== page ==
Frontlist | Book review: ‘Punished,’ stories of death row prisoners

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A new book documents the stories of 19 individuals on death row, detailing how their families try to cope, as well as how the legal system fails to help them understand and prepare for their situation

It’s as though they had hoped for a different life after their crimes, but not the one in which they end up in prison. At least that’s what it feels like after reading Punished by Jahnavi Misra, a book that documents the accounts of 19 individuals who have been awarded the death penalty in India.

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The outcome of a long-running research endeavour—Project 39A—it is intended to shine a light on the criminal justice system of the country. Researchers at the litigation and research centre at the National Law University, Delhi, conducted nearly 400 interviews with death row prisoners from 2013 to 2016. Nineteen of those stories find their way into the book.

Rather than recount their lives in jail, the effort is to uncover the circumstances in which these men and women find themselves in prison and how they are treated as death row prisoners. The book opens with an interaction with the father of a prisoner who says they sold land to pay for a lawyer who they hoped could help them bring their son back home from prison. His son had allegedly raped a young girl.

In another story, the nephew of a man who is counting his days in jail for ramming the bus he drove into a crowd of people, killing 10 of them, goes in search for answers. An autorickshaw driver, he lost his job because of his association with his uncle. The nephew clipped every article about his uncle, tried reaching out to as many people he could, including the prison doctor, but in vain. Though he had noticed his uncle would act irrationally at times, he wasn’t fully sure why that was. In the end, he gave up trying to find answers as to why his uncle did what he did, and focused on finding a new job for himself.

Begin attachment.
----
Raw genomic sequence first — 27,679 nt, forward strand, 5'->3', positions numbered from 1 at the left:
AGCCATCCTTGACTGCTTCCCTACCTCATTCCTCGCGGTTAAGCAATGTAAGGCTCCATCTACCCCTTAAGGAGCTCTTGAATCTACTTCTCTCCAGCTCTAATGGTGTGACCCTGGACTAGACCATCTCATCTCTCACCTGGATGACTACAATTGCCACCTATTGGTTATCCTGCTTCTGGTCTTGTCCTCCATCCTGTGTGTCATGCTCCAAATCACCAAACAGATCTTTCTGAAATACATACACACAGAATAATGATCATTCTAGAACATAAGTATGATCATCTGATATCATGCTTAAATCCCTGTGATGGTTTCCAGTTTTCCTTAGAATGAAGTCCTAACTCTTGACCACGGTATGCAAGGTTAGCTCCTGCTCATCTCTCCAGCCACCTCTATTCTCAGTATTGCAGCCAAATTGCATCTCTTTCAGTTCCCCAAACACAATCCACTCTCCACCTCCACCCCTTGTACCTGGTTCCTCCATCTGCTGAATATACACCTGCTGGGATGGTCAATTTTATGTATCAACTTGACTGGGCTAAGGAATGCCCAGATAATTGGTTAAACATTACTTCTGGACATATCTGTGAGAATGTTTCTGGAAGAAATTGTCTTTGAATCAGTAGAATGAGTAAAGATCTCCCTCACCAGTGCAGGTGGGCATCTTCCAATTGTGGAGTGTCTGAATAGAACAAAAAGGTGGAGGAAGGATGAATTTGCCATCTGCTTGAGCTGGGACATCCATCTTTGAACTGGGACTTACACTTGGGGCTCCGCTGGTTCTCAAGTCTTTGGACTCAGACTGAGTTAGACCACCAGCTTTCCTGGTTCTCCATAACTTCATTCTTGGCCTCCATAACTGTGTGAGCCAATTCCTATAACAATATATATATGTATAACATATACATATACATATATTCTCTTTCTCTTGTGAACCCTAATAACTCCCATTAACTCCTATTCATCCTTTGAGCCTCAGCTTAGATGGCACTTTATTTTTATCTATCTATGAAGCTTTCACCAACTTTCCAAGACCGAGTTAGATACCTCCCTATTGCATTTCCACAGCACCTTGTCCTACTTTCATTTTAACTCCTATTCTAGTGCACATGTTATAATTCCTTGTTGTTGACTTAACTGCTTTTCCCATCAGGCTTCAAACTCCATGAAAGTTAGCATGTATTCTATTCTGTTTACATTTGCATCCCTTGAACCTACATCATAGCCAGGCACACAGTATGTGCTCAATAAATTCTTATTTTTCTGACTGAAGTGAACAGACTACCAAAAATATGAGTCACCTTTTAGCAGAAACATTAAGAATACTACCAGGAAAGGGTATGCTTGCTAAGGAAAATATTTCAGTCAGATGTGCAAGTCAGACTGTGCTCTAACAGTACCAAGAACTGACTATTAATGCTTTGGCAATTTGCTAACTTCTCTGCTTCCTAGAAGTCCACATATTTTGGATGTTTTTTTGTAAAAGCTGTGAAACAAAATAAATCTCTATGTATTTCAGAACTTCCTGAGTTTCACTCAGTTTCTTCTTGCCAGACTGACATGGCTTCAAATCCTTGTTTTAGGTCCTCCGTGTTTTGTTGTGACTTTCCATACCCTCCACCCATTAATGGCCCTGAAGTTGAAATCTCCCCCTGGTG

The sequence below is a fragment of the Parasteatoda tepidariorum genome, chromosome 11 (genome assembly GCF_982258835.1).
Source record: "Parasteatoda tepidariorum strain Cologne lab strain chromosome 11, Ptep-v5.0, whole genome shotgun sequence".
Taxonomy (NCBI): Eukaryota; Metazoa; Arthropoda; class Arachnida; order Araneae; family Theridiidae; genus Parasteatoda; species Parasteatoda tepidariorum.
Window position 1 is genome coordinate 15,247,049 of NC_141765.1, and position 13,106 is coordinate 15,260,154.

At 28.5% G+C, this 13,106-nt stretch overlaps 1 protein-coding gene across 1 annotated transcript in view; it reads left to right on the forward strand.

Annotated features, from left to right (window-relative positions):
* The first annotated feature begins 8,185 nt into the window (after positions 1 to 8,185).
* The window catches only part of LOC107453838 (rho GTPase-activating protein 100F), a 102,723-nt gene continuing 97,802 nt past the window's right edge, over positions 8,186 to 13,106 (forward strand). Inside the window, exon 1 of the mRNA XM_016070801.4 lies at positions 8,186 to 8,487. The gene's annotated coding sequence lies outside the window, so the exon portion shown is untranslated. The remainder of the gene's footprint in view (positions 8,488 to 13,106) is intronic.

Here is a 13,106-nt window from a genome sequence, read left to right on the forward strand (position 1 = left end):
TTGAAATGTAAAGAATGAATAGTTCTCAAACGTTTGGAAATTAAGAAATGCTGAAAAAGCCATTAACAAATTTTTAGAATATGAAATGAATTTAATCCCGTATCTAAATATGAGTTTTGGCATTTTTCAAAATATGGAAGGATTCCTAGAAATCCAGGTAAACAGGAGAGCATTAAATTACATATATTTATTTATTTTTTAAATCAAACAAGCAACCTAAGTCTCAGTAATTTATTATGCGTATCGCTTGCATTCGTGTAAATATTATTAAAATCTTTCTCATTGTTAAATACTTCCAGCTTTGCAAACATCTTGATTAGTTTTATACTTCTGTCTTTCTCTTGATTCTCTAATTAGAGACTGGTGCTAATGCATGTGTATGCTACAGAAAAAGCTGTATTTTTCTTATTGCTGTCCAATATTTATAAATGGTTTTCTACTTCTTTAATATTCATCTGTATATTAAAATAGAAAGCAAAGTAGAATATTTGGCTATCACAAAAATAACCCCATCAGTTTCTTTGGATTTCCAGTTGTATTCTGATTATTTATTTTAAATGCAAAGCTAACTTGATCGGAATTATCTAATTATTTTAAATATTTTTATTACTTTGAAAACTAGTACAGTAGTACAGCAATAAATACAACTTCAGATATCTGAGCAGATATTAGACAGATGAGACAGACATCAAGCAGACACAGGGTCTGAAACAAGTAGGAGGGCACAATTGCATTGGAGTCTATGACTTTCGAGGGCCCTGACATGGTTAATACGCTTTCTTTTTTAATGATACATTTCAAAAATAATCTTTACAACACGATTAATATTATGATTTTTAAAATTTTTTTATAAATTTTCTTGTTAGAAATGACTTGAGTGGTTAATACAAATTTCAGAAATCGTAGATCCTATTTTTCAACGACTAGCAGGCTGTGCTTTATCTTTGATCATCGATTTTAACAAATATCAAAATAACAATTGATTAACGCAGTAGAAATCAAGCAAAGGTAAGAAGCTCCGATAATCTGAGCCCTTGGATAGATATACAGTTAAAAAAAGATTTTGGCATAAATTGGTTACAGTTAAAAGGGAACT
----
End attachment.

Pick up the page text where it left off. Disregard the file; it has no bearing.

In each of these stories, family members had no answers whether their lawyers or doctors did their job. Another common theme is the use of English in court proceedings, leaving most prisoners with no idea of what really was going on in court. One woman who had killed her husband thought she had been given 20 years in jail until her friends told her otherwise. She said people jabbered in court in English and that she hardly knew what to think.

Police brutality is another universal complaint in the stories. Beating up prisoners and forcing them to confess is routine. One man, who had seen the death sentence coming for him, said the police had possibly made up all the charges they wanted to slam against him in court. He had nothing to lose anymore.

Others have found redemption in prison. In one story, a man hurts himself with a sharp nail after learning that his mercy petition has been rejected. Lying in the hospital bed, however, he learned why he never had the life he wanted to have. Yet another man finds himself getting less angry in prison. He loved another man, and he didn’t know why his family didn’t want to see him with the other man and kept bullying them, for which he killed some of his family members. But when his lover died, he became a lot calmer. He said he was not angry at this family but at himself, for never understanding the situation.

Creatures of their circumstances, most of these individuals have been shortchanged by the legal system in helping them find answers or to understand their situation. They are condemned even before being given the death sentence.

 

Source: India Today

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